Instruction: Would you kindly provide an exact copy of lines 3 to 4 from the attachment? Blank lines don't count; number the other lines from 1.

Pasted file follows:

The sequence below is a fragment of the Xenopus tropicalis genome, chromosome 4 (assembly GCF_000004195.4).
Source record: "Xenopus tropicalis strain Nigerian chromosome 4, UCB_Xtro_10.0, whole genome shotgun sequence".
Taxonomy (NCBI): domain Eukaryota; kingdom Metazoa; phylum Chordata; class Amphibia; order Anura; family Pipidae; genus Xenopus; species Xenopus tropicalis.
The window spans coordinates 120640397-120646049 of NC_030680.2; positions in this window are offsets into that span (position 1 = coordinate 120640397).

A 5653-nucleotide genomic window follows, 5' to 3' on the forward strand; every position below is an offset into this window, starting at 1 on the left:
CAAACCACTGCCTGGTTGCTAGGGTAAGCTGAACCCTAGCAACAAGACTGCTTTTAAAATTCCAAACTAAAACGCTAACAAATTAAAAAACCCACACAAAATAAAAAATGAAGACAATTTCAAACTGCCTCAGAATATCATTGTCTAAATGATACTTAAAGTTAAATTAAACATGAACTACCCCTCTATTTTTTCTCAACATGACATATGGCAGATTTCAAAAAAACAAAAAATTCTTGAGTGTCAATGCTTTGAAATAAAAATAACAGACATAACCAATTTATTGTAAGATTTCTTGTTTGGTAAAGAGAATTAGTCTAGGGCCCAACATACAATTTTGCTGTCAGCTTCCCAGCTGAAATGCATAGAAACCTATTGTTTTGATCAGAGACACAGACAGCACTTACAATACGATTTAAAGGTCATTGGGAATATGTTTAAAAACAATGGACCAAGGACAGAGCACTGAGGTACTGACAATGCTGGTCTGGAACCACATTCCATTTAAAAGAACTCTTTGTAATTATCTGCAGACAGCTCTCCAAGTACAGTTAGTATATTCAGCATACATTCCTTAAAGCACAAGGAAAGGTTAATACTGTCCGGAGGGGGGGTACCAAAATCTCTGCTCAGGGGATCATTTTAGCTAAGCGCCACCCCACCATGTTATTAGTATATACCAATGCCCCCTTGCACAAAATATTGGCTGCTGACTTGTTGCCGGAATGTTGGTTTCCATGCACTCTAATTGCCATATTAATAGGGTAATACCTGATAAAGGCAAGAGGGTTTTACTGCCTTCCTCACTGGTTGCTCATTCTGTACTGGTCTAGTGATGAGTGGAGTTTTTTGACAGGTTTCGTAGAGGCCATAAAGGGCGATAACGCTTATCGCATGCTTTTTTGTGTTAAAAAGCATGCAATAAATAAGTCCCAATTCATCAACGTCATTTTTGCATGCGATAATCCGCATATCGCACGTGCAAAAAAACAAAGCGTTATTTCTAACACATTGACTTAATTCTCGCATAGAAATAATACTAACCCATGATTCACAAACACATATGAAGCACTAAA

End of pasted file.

Taxonomy (NCBI): domain Eukaryota; kingdom Metazoa; phylum Chordata; class Amphibia; order Anura; family Pipidae; genus Xenopus; species Xenopus tropicalis.
The window spans coordinates 120640397-120646049 of NC_030680.2; positions in this window are offsets into that span (position 1 = coordinate 120640397).